Hooray! Time to finally start seeing some documentaries! My work schedule this spring has been such that attending any pre-festival screenings was impossible (which pained me greatly, because I missed more than a dozen opportunities to check out films in advance), so when I headed out today for my inaugural day of film-going at Hot Docs 2014, I was more than ready to get my butt in a theatre seat.
Let me preface this by saying: I do not like the Bloor Theatre. Yes, the refurb is wonderful, and having a venue in the city dedicated solely to documentaries is more than fantastic, but its location blows (especially in relation to the rest of the festival), its outdoor lineups are almost always unpleasant and subject to the ever-present threat of line cutters, and – as I have expressed countless times before – the situation with its women’s washrooms has only been slightly improved. Instead of three stalls, they now have seven... but the non-stall available floor space on which to stand and wait is, maybe, eight square feet. So, it was with some resignation that I decided to head to the Bloor to see the opening-night film.
Thankfully, The Internet’s Own Boy: The Story of Aaron Swartz (7/8) was excellent. Director Brian Knappenberger – who previously helmed We Are Legion, which I saw and really liked at Hot Docs 2012 – trains his lens on the friends, family and colleagues of the late titular internet whiz, who co-founded Reddit... along with dozens and dozens of other websites and online initiatives, and who committed suicide in 2012. A genius since birth, Swartz was compelled to make the world a better place through the sharing of information (as a kid, he and his brother built a collective online resource that predated, but was very similar to, Wikipedia). It was his pursuit of that goal, though, and his subsequent hacktivism, that gradually ruffled the wrong feathers and landed Swartz a Federal indictment.
Stirring, inspirational and ultimately tragic, the story of Swartz’s life – and the U.S. government’s misguided attempt to make him an example – is incredibly compelling viewing. Knappenberger taps an array of high-profile experts for commentary, including Lawrence Lessig, Tim Berners-Lee (um, the creator of the World Wide Web!), and the always awesome Gabriella Coleman (seriously, I could listen to her talk about hactivists, or anything really, for hours). The result is a biographical film rich in material and cultural relevance.
Two sightings of note: Myrocia Watamaniuk, my fave moderator ever, handled the screening (yay! I’m always relieved when she’s back), and my long-time film-fest nemesis, Mouthy Martha, was in attendance, too. There’s something comforting and nice about familiar faces... even the ones that make you roll your eyes.
Anyway... I had to rush from that screening to the Bader because, as it turns out, the “Schedule at a Glance” chart (as seen in the official Hot Docs program book and the Screening Schedule magazine) is rife with errors. A small public-service announcement: it’s a chart of (quite a few) lies! The blocks of time often do not correspond correctly to the actually running time of a given film. Internet’s Own..., for example, is blocked off as being 75 minutes long... even though it’s 105 minutes long. Likewise, I found several examples of films that appear to be more than 120 minutes long (per the chart), but are, in fact, under an hour and a half when you check the film listing itself. Doublecheck your chosen films’ running times, people! Or, do like I did, and do wind sprints between venues when you realize the time you have between screenings is actually quite short. Happily, I arrived at the Bader and, though my favourite seat was taken (poop!), an equally acceptable seat was still available... along with many others. Seems the rainy weather deterred some from standing in an outdoor line. I then found my film-fest pals elsewhere in the theatre and had a nice catch-up. (Note: evidently the film Living Stars is D.O.A. – dull on arrival.) We compared schedule notes and then took our respective seats. Unfortunately, the film itself, despite being billed as a “Sundance award winner,” was meh.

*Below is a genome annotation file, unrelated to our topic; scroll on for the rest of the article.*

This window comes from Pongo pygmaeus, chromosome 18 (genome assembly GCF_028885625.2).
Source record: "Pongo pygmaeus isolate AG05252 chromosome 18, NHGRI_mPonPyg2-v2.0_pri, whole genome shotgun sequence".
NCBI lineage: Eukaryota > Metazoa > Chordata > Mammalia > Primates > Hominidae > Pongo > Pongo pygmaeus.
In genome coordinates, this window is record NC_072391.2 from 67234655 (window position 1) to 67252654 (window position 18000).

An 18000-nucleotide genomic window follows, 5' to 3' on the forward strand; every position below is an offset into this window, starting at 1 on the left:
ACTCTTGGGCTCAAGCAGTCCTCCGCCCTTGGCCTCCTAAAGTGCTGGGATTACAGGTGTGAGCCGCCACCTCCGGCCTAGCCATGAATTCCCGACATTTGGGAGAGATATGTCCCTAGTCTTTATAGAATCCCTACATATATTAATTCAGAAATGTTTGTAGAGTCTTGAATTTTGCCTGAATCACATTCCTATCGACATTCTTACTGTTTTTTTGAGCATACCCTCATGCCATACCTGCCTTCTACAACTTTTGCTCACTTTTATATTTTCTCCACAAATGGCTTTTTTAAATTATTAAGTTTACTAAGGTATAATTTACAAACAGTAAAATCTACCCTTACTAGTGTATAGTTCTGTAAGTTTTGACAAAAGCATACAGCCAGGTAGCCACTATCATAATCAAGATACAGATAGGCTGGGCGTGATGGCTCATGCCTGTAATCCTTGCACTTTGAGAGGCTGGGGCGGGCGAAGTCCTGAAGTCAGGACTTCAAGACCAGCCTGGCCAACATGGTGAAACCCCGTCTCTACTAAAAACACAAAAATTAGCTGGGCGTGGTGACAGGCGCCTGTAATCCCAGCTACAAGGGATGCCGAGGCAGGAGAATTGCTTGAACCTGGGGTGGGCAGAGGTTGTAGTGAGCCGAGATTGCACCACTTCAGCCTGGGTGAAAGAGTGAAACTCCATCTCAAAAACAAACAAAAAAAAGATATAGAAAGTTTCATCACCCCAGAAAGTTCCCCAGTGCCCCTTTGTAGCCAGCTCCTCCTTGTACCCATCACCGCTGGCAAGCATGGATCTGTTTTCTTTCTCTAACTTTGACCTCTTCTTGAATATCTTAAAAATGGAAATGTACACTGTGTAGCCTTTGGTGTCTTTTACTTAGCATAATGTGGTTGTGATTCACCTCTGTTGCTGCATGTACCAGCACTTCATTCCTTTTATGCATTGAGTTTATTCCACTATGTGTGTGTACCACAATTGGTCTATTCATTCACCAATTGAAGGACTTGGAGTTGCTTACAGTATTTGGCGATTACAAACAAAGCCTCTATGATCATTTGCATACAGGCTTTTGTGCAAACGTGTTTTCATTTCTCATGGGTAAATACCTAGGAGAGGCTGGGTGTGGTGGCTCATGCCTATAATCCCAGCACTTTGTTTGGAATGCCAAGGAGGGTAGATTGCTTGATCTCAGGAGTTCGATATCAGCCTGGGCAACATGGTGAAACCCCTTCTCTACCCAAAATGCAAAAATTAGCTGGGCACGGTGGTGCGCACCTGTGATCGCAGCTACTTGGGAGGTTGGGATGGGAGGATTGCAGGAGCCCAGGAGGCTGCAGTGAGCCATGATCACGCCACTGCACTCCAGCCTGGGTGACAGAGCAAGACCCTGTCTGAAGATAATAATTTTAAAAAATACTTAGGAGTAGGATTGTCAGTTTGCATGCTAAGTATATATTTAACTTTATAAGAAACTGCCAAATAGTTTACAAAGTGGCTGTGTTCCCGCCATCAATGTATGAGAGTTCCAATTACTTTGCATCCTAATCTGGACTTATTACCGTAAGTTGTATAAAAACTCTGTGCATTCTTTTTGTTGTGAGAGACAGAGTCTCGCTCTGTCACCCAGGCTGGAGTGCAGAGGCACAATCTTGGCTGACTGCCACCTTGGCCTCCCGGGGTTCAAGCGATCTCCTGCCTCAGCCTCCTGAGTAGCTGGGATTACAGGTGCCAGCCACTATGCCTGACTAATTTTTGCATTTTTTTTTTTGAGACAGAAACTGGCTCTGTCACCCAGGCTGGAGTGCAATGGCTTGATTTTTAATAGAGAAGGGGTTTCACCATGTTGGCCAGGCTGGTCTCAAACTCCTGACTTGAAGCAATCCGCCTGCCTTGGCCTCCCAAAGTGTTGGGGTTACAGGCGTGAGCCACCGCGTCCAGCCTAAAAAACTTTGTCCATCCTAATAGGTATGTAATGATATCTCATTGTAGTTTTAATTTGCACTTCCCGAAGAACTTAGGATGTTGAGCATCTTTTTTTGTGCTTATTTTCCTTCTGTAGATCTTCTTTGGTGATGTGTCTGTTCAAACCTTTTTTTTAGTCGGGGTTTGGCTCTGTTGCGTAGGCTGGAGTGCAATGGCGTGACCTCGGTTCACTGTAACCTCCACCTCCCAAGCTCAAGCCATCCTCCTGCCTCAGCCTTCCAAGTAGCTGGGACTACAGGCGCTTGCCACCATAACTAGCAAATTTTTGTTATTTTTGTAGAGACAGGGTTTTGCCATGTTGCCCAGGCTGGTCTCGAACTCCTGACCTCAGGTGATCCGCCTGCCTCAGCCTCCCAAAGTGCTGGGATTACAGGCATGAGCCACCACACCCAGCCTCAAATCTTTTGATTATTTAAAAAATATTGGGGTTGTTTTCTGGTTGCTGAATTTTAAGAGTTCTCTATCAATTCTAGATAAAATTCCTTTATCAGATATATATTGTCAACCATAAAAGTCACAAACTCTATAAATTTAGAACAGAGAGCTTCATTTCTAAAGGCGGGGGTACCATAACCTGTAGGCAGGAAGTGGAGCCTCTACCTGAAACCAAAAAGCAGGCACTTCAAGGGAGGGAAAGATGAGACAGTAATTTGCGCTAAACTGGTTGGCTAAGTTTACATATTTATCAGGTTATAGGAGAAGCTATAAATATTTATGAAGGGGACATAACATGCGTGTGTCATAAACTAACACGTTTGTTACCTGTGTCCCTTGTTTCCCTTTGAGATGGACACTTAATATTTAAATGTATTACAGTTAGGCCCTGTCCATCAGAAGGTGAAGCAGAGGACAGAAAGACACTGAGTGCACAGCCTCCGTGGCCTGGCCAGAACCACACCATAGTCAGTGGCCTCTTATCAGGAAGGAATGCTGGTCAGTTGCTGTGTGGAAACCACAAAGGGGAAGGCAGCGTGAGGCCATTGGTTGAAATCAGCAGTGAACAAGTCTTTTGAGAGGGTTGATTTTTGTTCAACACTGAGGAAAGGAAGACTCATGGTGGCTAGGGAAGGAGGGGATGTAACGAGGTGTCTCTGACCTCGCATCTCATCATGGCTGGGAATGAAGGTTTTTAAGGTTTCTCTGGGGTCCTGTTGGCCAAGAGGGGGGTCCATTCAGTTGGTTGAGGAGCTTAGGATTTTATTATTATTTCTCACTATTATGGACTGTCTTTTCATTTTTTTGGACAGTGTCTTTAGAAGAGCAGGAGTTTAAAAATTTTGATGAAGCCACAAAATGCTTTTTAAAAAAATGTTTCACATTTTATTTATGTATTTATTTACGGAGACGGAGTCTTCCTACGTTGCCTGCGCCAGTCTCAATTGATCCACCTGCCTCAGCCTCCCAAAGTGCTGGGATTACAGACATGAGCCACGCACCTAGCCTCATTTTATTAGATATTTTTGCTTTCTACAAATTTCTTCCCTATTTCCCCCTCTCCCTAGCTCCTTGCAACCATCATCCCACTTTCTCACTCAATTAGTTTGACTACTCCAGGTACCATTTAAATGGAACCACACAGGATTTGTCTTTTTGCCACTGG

Return to Homs (4/8) tells the story of young men in Syria who, over the course of what the program book tells me is two years, take up arms as rebels battling the regime of Bashar al-Assad. Director Talal Derki follows the men as their titular city is gradually turned to rubble as a result of repeated shelling, and tracks their evolution from spirited revolutionaries to exhausted combatants... but, overall, not a lot happens in the film. And much of what I know of the plot is thanks to the program-book description, not the doc itself. Had I walked into the screening blind, for example, I would never have known that the guy in the film with the camera, who pops in and out of the film and is evidently one of the two key figures, is a “pacifist and media activist.” Homs has several fantastic sequences – one finds the crew evading snipers and travelling for what seems like many city blocks (in long, uninterrupted shots) through holes blasted through the walls of adjoining, abandoned homes. Another features weary rebel, and former soccer star, Basset falling asleep... his face going tranquil for a fleeting moment as his eyes close, only to be instantly snapped back into fight mode as soon as gunfire erupts. But, overall, the film did not hold my attention. It was hard to follow, as there was often no context given, and eventually scene after scene after scene of guys huddled in buildings, or mourning their fallen comrades, becomes less and less interesting. The fact that the guy sitting next to me kept falling asleep, and snoring, kind of drove that point home.